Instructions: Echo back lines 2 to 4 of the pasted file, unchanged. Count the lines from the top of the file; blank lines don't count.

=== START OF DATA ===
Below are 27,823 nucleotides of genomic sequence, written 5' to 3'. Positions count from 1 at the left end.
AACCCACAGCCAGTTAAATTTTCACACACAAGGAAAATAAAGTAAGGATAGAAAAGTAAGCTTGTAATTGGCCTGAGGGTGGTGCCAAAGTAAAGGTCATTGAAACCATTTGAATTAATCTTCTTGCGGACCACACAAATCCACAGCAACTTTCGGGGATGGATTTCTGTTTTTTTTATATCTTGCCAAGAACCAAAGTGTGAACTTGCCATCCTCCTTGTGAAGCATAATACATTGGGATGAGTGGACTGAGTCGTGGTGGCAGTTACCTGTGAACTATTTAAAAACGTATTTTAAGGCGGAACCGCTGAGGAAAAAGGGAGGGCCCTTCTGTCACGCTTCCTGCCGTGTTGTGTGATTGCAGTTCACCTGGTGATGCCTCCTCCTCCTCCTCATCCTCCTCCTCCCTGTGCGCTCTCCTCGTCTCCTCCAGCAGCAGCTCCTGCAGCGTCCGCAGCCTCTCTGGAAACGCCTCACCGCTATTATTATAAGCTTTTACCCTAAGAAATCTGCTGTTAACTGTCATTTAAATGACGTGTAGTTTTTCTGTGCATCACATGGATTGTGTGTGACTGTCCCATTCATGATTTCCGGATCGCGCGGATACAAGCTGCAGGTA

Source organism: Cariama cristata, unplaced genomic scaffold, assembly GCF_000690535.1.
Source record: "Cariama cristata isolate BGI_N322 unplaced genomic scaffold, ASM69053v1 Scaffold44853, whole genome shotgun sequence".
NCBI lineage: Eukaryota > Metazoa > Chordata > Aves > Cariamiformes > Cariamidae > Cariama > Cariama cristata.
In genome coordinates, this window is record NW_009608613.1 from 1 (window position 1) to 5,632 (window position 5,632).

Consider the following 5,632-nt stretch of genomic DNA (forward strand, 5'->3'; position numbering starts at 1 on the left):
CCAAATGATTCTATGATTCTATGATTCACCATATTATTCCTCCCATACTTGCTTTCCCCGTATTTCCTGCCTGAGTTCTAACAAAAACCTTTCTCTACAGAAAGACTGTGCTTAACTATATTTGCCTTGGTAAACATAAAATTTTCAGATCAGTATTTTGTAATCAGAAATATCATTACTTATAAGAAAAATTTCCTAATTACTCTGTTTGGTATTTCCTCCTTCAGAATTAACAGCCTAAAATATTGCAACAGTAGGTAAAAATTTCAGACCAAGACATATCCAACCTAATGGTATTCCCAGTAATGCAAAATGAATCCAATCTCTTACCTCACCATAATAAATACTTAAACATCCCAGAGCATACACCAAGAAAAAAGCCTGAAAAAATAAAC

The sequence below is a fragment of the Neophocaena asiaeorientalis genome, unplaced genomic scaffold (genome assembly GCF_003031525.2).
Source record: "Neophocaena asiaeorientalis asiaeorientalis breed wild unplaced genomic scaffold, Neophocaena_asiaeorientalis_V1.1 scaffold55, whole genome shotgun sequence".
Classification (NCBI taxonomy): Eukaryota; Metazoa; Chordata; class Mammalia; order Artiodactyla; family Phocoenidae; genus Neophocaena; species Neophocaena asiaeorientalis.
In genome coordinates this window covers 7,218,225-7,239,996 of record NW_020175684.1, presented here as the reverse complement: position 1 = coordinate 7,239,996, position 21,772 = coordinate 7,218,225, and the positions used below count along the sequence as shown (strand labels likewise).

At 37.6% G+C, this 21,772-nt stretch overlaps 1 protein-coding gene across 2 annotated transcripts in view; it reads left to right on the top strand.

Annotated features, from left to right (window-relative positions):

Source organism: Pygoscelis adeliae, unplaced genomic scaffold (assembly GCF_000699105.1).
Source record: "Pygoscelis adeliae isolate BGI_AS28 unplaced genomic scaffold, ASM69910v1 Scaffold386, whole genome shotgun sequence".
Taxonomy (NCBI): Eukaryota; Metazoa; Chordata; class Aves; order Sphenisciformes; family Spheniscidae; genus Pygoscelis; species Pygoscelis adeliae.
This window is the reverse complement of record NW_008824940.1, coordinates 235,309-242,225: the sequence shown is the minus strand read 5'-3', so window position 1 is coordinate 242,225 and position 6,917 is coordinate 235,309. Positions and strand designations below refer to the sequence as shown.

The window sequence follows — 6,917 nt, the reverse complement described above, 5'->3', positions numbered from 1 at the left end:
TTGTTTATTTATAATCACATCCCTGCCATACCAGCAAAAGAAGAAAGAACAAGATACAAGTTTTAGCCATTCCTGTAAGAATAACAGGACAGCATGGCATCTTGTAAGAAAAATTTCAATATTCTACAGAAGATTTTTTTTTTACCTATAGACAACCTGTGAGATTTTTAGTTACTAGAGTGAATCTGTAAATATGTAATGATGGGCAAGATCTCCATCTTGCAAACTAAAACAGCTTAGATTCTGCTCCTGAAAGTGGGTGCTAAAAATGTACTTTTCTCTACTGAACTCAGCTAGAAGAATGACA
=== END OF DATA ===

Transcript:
AACCCACAGCCAGTTAAATTTTCACACACAAGGAAAATAAAGTAAGGATAGAAAAGTAAGCTTGTAATTGGCCTGAGGGTGGTGCCAAAGTAAAGGTCATTGAAACCATTTGAATTAATCTTCTTGCGGACCACACAAATCCACAGCAACTTTCGGGGATGGATTTCTGTTTTTTTTATATCTTGCCAAGAACCAAAGTGTGAACTTGCCATCCTCCTTGTGAAGCATAATACATTGGGATGAGTGGACTGAGTCGTGGTGGCAGTTACCTGTGAACTATTTAAAAACGTATTTTAAGGCGGAACCGCTGAGGAAAAAGGGAGGGCCCTTCTGTCACGCTTCCTGCCGTGTTGTGTGATTGCAGTTCACCTGGTGATGCCTCCTCCTCCTCCTCATCCTCCTCCTCCCTGTGCGCTCTCCTCGTCTCCTCCAGCAGCAGCTCCTGCAGCGTCCGCAGCCTCTCTGGAAACGCCTCACCGCTATTATTATAAGCTTTTACCCTAAGAAATCTGCTGTTAACTGTCATTTAAATGACGTGTAGTTTTTCTGTGCATCACATGGATTGTGTGTGACTGTCCCATTCATGATTTCCGGATCGCGCGGATACAAGCTGCAGGTA

Source organism: Cariama cristata, unplaced genomic scaffold, assembly GCF_000690535.1.
Source record: "Cariama cristata isolate BGI_N322 unplaced genomic scaffold, ASM69053v1 Scaffold44853, whole genome shotgun sequence".